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Child Porn Trumps Hunting Guide for Jews, Muslims in Wesley Gilreath Bust
TARIK KIZILKAYA/Getty Images

Child Porn Trumps Hunting Guide for Jews, Muslims in Wesley Gilreath Bust

The details concerning the arrest by federal authorities of Boulder's Wesley David Gilreath, 29, are particularly instructive given the white supremacy-inspired mass shooting in El Paso, Texas, on August 4, just two days before Gilreath appeared at a U.S. District Court hearing in Denver.

Why? Because, as arrest documents demonstrate, it's apparently easier to prosecute Gilreath for child pornography than for posting a so-called hunting guide targeting Jews and Muslims.

According to the federal complaint, Gilreath's path to a jail cell began, as so many do, with a simple mistake: losing a cell phone.

The device, an Apple iPhone, was found by an RTD employee on a Boulder bus just before midnight on May 31, and it had been left unlocked. When a second employee opened it up, he was taken directly to the photo gallery, which is said to have contained "various child pornography."

RTD staffers subsequently reached out to the Boulder Police Department, and over the next couple of months, two judges authorized a more thorough search of the gadget. The examination quickly established its owner as Gilreath, a previous subject of FBI attention.

An excerpt from the complaint: "On January 24, 2019, FBI Task Force Officer Eric Miller interviewed Wesley D. Gilreath in Boulder, Colorado, after receiving information that Gilreath had posted a 'Montana Hunting Guide' online. The FBI identified Gilreath as the poster after receiving a tip advising that a then-unknown entity was posting 'hunting guides' concerning: Jews, Muslims, Bureau of Land Management and Montana National Guard facilities; and a refugee center."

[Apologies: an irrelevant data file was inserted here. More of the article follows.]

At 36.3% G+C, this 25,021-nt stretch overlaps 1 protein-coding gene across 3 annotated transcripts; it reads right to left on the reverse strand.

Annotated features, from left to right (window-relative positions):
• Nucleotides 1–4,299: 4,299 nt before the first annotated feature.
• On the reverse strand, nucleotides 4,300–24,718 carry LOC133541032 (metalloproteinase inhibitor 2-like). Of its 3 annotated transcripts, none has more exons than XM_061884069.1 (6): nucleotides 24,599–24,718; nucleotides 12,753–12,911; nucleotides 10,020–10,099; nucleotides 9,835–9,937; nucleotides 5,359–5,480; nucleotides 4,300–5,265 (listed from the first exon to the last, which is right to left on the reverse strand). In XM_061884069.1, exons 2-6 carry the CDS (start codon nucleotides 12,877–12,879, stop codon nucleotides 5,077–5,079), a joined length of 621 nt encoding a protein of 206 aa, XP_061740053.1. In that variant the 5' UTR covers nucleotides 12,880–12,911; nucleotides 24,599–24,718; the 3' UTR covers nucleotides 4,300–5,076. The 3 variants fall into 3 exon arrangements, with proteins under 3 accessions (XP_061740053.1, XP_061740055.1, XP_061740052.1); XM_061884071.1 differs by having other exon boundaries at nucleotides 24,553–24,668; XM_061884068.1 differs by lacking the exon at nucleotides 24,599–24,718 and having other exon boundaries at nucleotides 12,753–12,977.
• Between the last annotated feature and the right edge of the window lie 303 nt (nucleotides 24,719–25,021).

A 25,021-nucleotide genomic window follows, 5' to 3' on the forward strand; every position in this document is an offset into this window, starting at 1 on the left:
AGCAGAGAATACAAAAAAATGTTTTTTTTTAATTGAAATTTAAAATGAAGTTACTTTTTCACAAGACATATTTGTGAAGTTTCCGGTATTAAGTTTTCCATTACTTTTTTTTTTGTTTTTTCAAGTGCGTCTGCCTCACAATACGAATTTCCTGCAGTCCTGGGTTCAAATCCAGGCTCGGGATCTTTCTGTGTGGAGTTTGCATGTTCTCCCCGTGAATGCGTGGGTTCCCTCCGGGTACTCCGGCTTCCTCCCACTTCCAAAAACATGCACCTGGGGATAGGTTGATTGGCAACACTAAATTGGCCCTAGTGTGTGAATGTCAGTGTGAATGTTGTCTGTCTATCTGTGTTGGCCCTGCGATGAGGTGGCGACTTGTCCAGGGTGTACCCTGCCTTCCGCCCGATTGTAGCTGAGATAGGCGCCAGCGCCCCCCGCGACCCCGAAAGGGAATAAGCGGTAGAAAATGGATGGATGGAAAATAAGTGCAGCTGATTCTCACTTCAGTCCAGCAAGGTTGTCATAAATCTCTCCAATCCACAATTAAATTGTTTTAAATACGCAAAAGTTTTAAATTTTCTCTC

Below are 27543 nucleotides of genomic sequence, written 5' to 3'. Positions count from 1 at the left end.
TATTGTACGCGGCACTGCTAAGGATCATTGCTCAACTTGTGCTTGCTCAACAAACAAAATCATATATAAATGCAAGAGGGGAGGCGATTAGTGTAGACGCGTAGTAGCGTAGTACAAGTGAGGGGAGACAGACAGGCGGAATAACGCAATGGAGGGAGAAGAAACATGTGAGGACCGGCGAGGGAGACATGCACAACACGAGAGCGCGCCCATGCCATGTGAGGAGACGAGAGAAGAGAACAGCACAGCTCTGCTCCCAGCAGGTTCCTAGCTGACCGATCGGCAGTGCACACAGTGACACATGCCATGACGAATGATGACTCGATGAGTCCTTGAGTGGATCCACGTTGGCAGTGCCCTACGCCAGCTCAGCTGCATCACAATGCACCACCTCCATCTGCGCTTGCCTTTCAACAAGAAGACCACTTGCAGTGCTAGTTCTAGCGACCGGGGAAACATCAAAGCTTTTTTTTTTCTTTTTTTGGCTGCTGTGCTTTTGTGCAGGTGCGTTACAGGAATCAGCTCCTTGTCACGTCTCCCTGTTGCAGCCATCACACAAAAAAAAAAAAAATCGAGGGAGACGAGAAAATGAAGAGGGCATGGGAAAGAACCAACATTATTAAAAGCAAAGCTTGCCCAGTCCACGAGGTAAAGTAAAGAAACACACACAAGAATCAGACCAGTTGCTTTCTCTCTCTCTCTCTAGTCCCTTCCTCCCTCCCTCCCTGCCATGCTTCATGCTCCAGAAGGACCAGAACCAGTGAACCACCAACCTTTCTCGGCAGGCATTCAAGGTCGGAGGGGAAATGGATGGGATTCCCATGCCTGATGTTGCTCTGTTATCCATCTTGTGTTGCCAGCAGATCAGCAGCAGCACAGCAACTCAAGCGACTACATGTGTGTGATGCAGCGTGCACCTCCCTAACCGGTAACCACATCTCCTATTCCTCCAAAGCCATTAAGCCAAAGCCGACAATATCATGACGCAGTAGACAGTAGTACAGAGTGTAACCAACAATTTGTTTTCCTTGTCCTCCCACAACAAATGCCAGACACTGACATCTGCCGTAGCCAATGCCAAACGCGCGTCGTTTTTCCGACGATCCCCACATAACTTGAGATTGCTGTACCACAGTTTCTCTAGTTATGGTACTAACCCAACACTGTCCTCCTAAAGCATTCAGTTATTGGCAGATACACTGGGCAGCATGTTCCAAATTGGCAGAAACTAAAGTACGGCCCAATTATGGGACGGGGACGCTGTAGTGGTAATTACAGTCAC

Such "hunting guides" routinely "contain information that may be used to violently target individuals or entities with belief systems, identities, ethnicities, religions, political views or other matters antithetical to their own," the complaint maintains.

The January FBI interview, conducted in the presence of an attorney, doesn't appear to have frightened Gilreath. Indeed, the complaint says, he later "posted or attempted to post the recording on his YouTube webpage."

A few months later, on May 24, Gilreath attempted to buy a gun at a Boulder retail outlet — a potential escalation that was short-circuited when the purchase was denied. Gilreath blamed his father and sent a message to him: "You've permanently ruined my ability to buy a gun in CO and other states."

None of this was enough to justify taking Gilreath into custody — but the images on his iPhone certainly were. The federal document includes startling descriptions of photos, including one that allegedly focused on a blindfolded pre-pubescent girl and a dog.

The order of detention for Gilreath cites the hunter's guide and "numerous white supremacist documents and paraphernalia" in justifying his "confinement in a corrections facility." But they follow references to the more than 1,000 images of child pornography ultimately located on two separate devices.

Clearly, United States Attorney Jason Dunn is relieved that one awful action allowed the feds to bust someone who appears to have had a chilling interest in a very different type of atrocity. His statement on Gilreath's arrest: "The charge in this case demonstrates that the U.S. Attorney’s Office and our federal and state law enforcement partners will use every available law enforcement tool not just to prosecute federal crimes, but also to disrupt and prevent potential hate crimes."

Click to read United States of America v. Wesley David Gilreath and the order of detention.

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